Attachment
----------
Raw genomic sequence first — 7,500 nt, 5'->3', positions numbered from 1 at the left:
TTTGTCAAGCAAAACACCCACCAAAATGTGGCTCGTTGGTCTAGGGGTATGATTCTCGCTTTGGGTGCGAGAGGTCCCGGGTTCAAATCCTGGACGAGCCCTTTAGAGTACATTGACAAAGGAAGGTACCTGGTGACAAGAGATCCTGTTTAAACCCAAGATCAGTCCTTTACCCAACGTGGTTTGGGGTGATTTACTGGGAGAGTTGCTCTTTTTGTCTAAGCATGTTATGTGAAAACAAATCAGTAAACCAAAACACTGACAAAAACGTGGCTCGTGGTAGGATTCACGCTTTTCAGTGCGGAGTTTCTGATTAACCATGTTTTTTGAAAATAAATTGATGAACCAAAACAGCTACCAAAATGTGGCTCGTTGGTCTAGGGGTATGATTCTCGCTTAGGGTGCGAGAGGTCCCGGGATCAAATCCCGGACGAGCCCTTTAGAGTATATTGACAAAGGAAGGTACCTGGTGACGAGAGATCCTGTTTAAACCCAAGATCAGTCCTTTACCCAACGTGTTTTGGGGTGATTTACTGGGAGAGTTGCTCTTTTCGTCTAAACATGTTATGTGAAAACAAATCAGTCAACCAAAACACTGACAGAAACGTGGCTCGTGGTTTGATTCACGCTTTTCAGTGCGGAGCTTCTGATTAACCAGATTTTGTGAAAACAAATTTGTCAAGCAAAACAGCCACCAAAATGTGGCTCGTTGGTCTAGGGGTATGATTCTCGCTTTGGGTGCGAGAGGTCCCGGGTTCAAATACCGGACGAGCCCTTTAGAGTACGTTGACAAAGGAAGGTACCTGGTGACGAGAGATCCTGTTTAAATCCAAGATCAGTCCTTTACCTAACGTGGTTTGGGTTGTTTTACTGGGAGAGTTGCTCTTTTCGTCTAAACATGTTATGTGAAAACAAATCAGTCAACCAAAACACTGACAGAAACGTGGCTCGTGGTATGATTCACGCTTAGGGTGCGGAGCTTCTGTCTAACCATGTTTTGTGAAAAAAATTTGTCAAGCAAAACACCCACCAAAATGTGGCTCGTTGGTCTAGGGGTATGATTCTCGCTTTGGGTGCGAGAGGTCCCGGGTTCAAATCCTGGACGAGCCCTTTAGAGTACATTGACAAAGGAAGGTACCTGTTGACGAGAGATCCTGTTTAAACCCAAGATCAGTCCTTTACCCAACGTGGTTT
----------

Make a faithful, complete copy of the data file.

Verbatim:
Raw genomic sequence first — 7,500 nt, 5'->3', positions numbered from 1 at the left:
TTTGTCAAGCAAAACACCCACCAAAATGTGGCTCGTTGGTCTAGGGGTATGATTCTCGCTTTGGGTGCGAGAGGTCCCGGGTTCAAATCCTGGACGAGCCCTTTAGAGTACATTGACAAAGGAAGGTACCTGGTGACAAGAGATCCTGTTTAAACCCAAGATCAGTCCTTTACCCAACGTGGTTTGGGGTGATTTACTGGGAGAGTTGCTCTTTTTGTCTAAGCATGTTATGTGAAAACAAATCAGTAAACCAAAACACTGACAAAAACGTGGCTCGTGGTAGGATTCACGCTTTTCAGTGCGGAGTTTCTGATTAACCATGTTTTTTGAAAATAAATTGATGAACCAAAACAGCTACCAAAATGTGGCTCGTTGGTCTAGGGGTATGATTCTCGCTTAGGGTGCGAGAGGTCCCGGGATCAAATCCCGGACGAGCCCTTTAGAGTATATTGACAAAGGAAGGTACCTGGTGACGAGAGATCCTGTTTAAACCCAAGATCAGTCCTTTACCCAACGTGTTTTGGGGTGATTTACTGGGAGAGTTGCTCTTTTCGTCTAAACATGTTATGTGAAAACAAATCAGTCAACCAAAACACTGACAGAAACGTGGCTCGTGGTTTGATTCACGCTTTTCAGTGCGGAGCTTCTGATTAACCAGATTTTGTGAAAACAAATTTGTCAAGCAAAACAGCCACCAAAATGTGGCTCGTTGGTCTAGGGGTATGATTCTCGCTTTGGGTGCGAGAGGTCCCGGGTTCAAATACCGGACGAGCCCTTTAGAGTACGTTGACAAAGGAAGGTACCTGGTGACGAGAGATCCTGTTTAAATCCAAGATCAGTCCTTTACCTAACGTGGTTTGGGTTGTTTTACTGGGAGAGTTGCTCTTTTCGTCTAAACATGTTATGTGAAAACAAATCAGTCAACCAAAACACTGACAGAAACGTGGCTCGTGGTATGATTCACGCTTAGGGTGCGGAGCTTCTGTCTAACCATGTTTTGTGAAAAAAATTTGTCAAGCAAAACACCCACCAAAATGTGGCTCGTTGGTCTAGGGGTATGATTCTCGCTTTGGGTGCGAGAGGTCCCGGGTTCAAATCCTGGACGAGCCCTTTAGAGTACATTGACAAAGGAAGGTACCTGTTGACGAGAGATCCTGTTTAAACCCAAGATCAGTCCTTTACCCAACGTGGTTT